Cationic amphiphiles, including lipopolyamines and cationic lipids, may be used to provide receptor-independent CNLC nucleic acid transfer into target cells. In addition, preformed cationic liposomes or cationic lipids may be mixed with plasmid DNA to generate cell-transfecting complexes. Methods involving cationic lipid formulations are reviewed in Felgner et al., Ann. N.Y. Acad. Sci. 772:126-139, 1995 and Lasic and Templeton, Adv. Drug Delivery Rev. 20:221-266, 1996, all of which are incorporated by reference herein. For gene delivery, DNA may also be coupled to an amphipathic cationic peptide (Fominaya et al., J. Gene Med. 2:455-464, 2000), which is incorporated by reference herein.

Vectors that involve both viral and non-viral based components may be used according to the invention. For example, an Epstein Barr virus (EBV)-based plasmid for therapeutic gene delivery is described in Cui et al., Gene Therapy 8:1508-1513, 2001, which is incorporated by reference herein. Additionally, vectors involving a DNA/ligand/polycationic adjunct coupled to an adenovirus is described in Curiel, D. T., Nat. Immun. 13:141-164, 1994, which is incorporated by reference herein.

It will be appreciated by one skilled in the art that other viral and non-viral vectors and methods of using viral and non-viral vectors are known and may be used in accordance with the present invention. These other vectors and methods are described in gene therapy treatises, such as Vector Targeting for Therapeutic Gene Delivery, Wiley-Liss, Inc. Hoboken, N.J. 2002, and Viral Vectors for Gene Therapy, Method and Protocols, Humana Press, Totowa, N.J. 2003, both of which are incorporated by reference herein.

The vector (sometimes referred to as a gene delivery vehicle), which includes a CNLC nucleic acid construct may comprise a macromolecule or complex of molecules that is capable of delivering the CNLC nucleic acid construct to the target cell, either in vitro or in vivo. The vector may include other macromolecular complexes capable of mediating delivery of a CNLC nucleic acid construct to the target cell. The vector may also comprise other components or functionalities that further modulate delivery of the CNLC nucleic acid construct and/or expression of the CNLC nucleic acid, or that otherwise provide beneficial properties to the targeted cells. Such other components may include, for example, components that influence binding or targeting to cells (including components that mediate cell-type or tissue-specific binding); components that influence uptake of the vector by the cell; components that influence localization of a CNLC nucleic acid construct within the cell after uptake (such as agents mediating nuclear localization); and components that influence expression of a CNLC nucleic acid. Such components also may include markers, such as detectable and/or selectable markers (e.g., a reporter gene, such as GFP) that can be used to detect or select for cells that have taken up and are expressing a CNLC nucleic acid delivered by the vector. Such components may be provided as a natural feature of the vector (such as the use of certain viral vectors, which have components or functionalities mediating binding and uptake), or vectors may be modified to provide such functionalities.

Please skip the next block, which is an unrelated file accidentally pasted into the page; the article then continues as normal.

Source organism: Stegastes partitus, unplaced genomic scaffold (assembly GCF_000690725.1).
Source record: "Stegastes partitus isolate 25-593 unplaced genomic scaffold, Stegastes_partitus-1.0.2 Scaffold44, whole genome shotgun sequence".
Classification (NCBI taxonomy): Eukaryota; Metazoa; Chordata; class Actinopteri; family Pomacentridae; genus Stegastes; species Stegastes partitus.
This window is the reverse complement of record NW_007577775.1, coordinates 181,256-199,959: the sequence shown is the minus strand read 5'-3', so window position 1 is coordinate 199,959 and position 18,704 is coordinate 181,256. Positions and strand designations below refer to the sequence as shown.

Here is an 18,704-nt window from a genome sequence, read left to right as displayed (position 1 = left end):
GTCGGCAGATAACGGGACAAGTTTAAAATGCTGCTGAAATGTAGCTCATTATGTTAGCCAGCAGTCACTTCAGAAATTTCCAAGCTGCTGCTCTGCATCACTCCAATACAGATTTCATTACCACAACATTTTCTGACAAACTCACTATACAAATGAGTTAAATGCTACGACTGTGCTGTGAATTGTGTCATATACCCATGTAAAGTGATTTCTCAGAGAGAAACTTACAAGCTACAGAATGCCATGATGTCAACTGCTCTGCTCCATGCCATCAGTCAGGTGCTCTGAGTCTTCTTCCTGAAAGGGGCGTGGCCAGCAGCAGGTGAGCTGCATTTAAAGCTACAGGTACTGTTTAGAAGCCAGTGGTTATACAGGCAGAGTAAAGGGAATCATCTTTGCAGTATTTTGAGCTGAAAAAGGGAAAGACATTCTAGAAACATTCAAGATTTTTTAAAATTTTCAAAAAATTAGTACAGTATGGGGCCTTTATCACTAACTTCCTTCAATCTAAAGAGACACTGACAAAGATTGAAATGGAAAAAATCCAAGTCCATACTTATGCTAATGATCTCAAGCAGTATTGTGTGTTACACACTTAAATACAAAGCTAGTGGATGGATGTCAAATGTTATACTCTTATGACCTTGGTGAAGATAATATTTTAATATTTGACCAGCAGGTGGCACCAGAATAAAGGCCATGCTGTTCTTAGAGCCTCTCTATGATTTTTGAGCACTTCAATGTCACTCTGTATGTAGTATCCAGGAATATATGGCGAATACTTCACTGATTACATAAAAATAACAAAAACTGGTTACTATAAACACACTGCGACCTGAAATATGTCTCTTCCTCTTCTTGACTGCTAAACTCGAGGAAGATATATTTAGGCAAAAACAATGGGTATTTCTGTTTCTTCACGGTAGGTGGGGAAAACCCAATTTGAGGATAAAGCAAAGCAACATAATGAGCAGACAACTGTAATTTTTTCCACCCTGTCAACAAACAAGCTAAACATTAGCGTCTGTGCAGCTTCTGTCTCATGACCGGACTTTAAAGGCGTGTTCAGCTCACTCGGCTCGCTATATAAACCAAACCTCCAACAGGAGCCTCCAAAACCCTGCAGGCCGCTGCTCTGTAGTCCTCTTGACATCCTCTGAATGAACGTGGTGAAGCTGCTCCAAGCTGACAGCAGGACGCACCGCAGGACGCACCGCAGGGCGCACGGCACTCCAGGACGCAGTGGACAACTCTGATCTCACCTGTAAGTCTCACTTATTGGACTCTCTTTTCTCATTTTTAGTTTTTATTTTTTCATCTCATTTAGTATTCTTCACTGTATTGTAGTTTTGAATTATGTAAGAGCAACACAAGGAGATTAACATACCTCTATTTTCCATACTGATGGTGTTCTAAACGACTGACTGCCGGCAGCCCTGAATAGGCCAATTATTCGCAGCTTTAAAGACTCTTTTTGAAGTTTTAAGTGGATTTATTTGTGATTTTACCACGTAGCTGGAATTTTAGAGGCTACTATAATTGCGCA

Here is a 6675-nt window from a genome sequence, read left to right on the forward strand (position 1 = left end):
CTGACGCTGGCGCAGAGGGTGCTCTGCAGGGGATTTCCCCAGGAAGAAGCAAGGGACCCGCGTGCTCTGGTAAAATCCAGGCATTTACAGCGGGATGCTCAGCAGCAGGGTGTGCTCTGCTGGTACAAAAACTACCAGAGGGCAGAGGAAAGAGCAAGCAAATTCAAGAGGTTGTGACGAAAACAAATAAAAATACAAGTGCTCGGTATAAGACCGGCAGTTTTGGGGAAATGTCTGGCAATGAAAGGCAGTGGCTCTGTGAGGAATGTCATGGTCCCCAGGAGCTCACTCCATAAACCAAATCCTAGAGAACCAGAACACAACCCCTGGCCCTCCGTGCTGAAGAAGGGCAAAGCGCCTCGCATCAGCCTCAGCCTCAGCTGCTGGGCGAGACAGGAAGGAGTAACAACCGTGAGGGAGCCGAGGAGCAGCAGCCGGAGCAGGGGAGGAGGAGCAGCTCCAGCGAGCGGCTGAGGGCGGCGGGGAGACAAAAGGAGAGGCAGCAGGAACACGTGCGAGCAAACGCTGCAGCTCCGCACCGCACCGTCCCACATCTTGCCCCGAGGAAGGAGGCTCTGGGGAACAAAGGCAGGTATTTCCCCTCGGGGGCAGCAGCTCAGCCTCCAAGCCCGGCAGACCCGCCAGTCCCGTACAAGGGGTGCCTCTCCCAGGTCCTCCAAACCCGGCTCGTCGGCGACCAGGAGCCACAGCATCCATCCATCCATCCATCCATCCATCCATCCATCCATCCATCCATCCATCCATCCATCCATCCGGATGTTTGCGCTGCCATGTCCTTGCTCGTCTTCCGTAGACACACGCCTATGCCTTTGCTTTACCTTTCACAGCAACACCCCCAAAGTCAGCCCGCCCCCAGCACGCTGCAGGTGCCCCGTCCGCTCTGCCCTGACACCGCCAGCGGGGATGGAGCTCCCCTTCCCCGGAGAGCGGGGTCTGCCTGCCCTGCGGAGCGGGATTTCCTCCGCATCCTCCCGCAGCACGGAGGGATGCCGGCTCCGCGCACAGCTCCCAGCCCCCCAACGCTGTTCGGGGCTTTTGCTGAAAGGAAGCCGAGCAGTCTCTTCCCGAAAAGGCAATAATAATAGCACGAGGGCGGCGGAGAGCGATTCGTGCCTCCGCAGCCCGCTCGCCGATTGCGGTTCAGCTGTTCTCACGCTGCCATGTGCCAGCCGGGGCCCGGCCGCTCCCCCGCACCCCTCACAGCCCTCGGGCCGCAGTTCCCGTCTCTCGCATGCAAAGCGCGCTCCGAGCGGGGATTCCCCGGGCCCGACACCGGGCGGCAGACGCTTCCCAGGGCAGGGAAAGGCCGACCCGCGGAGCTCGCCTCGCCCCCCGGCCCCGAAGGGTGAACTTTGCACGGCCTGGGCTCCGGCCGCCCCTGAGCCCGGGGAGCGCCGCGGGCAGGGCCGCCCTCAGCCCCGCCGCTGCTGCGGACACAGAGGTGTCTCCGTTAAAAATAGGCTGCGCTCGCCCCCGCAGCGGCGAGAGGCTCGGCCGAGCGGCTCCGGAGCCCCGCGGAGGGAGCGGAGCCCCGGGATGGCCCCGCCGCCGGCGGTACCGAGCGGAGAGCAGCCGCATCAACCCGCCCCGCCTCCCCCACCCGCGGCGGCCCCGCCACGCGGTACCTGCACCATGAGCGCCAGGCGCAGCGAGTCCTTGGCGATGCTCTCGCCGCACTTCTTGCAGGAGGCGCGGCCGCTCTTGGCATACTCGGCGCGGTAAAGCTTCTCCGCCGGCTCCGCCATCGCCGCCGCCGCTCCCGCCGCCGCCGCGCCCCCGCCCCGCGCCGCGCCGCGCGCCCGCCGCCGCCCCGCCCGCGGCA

The selectable markers may be positive, negative or bifunctional. Positive selectable markers allow selection for cells carrying the marker, whereas negative selectable markers allow cells carrying the marker to be selectively eliminated. A variety of such marker genes have been described, including bifunctional (i.e., positive/negative) markers (see, e.g., Lupton, S., WO 92/08796, published May 29, 1992; and Lupton, S., WO 94/28143, published Dec. 8, 1994, which are incorporated by reference herein). A large variety of such selectable markers are known in the art and are generally available.